On the idyllic diving and snorkelling paradise of Tioman Island, Alvin Chelliah’s day-to-day schedule is nothing short of varied.
On any given day, the Senior Programme Manager at Reef Check Malaysia might be found removing ghost fishing nets underwater, working with government agencies to curtail illegal activity, conducting beach clean-ups, processing reports for sponsors, replanting corals from damaged reefs, or providing education programmes to students in schools.
“In this line of work, nothing’s really typical,” Alvin explains.
Punctuating the point, he describes a call his team received from the week before about a cluster of menacingly dark orbs of tar floating in from the waters and washing up on shore.
“We are not 100 percent sure what these tar balls actually are, but they look like these lumps of oil that are semi solid, with an almost plasticine-kind of texture,” he describes. “When they wash up on shore and it gets hot around the afternoon, they start to melt into black oil and they will stick to everything from the sand to the rocks.”
He suspects that the phenomenon is a result of ships illegally dumping engine oil into the ocean. Because the dumping likely happened miles away and days before, finding the perpetrators will likely prove difficult.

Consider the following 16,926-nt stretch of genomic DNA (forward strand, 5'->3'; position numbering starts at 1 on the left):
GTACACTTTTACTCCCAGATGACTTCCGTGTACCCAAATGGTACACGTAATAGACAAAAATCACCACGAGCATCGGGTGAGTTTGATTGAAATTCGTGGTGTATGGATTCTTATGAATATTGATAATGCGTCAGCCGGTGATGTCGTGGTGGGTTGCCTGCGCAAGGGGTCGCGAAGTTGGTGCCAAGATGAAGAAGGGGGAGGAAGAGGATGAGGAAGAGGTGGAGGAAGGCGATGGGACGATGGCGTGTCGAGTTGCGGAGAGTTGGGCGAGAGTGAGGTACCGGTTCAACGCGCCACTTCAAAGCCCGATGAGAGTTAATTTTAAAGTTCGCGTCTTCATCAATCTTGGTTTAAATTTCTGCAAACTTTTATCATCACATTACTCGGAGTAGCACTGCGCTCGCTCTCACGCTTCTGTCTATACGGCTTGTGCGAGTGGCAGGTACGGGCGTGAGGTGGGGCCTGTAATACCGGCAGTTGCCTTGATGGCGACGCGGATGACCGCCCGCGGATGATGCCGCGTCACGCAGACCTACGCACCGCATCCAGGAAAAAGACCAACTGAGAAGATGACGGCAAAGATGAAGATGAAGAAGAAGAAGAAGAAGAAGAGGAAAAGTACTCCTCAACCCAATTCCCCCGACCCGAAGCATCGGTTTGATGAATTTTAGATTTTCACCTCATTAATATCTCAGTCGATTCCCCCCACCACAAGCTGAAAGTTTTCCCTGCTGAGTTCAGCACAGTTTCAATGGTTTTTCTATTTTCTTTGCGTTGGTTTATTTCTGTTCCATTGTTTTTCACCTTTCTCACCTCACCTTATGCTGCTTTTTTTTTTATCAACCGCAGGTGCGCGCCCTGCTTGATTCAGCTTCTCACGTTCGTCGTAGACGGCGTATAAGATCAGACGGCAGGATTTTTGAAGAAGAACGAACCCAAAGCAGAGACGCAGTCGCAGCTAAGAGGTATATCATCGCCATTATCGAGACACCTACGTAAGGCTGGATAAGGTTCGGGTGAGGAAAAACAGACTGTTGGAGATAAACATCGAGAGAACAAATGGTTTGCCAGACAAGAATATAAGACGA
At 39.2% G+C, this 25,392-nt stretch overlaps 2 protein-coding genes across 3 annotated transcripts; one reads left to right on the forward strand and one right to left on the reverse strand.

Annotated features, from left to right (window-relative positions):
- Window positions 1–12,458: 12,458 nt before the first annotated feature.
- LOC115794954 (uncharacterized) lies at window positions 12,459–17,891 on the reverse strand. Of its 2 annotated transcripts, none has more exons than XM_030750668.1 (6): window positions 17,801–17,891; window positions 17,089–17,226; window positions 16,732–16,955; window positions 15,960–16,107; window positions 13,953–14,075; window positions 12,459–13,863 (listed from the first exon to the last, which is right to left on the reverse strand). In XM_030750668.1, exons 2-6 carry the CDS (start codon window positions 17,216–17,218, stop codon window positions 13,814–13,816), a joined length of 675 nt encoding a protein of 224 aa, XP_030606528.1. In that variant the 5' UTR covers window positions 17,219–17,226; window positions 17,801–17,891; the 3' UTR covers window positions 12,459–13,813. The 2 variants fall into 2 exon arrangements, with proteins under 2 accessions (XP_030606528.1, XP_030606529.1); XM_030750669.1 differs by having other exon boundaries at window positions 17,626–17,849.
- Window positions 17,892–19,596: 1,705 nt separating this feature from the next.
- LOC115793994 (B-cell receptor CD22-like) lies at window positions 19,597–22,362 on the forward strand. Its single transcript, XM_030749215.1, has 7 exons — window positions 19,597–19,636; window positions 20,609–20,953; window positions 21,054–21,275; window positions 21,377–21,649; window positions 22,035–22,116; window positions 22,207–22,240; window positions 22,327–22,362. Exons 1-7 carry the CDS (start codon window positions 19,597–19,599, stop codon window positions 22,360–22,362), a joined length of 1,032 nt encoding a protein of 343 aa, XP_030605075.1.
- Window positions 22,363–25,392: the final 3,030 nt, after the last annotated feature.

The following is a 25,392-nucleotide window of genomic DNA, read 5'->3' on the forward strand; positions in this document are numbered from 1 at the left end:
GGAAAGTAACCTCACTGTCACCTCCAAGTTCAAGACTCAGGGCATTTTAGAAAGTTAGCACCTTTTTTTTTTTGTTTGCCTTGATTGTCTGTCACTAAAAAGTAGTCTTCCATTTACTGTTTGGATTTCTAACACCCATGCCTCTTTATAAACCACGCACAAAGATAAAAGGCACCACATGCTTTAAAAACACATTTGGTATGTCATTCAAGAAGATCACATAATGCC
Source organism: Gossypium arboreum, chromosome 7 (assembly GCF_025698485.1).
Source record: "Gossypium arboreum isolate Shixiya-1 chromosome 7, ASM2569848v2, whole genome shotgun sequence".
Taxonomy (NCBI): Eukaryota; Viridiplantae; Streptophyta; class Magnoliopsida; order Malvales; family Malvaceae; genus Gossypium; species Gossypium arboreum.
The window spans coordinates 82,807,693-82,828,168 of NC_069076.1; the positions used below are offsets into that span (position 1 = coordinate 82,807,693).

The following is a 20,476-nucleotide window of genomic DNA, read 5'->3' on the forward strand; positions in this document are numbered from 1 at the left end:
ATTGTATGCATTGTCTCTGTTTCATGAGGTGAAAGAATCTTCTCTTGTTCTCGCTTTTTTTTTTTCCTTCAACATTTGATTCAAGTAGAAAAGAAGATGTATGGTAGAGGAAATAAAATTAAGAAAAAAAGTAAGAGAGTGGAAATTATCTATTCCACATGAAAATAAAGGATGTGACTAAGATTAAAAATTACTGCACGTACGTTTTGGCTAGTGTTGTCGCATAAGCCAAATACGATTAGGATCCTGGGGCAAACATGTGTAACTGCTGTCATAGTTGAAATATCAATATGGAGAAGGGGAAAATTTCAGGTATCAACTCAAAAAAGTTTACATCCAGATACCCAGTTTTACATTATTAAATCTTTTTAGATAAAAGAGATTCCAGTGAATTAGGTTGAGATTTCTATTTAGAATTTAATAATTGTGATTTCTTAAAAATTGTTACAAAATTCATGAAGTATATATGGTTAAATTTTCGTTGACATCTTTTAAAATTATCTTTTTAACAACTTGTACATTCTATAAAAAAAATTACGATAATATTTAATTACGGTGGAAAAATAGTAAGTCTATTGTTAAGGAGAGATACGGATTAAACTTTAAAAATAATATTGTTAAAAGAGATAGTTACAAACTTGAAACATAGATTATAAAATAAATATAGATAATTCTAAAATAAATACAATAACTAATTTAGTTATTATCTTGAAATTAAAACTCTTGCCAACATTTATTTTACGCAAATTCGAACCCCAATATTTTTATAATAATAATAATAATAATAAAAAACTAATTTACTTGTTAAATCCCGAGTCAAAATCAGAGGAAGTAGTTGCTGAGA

Removing these globs of black grease and getting to the bottom of their origins is just part of Reef Check Malaysia’s work. Founded in 2007 as part of the global Reef Check Network, the organisation’s main aims are focused on monitoring the health of coral reefs, training volunteers, and working with the local community.
The crown jewels of the ocean
A few years after joining Reef Check in 2011, Alvin moved to Tioman full time to head up Cintai Tioman, a long-term programme to protect the area’s coral reefs while at the same time enhancing the livelihoods of the local community.
A marine scientist by training, his first encounter with coral reefs was on Perhentian Island at a young age.
“That was when I was first introduced to snorkelling and scuba diving,” he shares. “I started diving while I was in school and I really fell in love with the ocean. Coral reefs were just amazing to me, it was this whole new world.”
What is it about this region’s coral reefs that attract and enamour divers, snorkelers, and travellers from across the globe? Alvin notes that Malaysia is particularly fortunate to be partly situated in the Coral Triangle, a six million square kilometre section of the ocean that’s a treasure trove of biodiversity.
“This region of the world has more coral species and reef fish species than anywhere else in the world,” he emphasises. “It’s like the epicentre of coral reefs.”
And while the reefs in the Triangle appear to be relatively resilient against the effects of climate change and warming ocean temperatures, protecting them from the threat of large-scale human activity remains a necessary endeavour, and a complex, multifaceted one at that.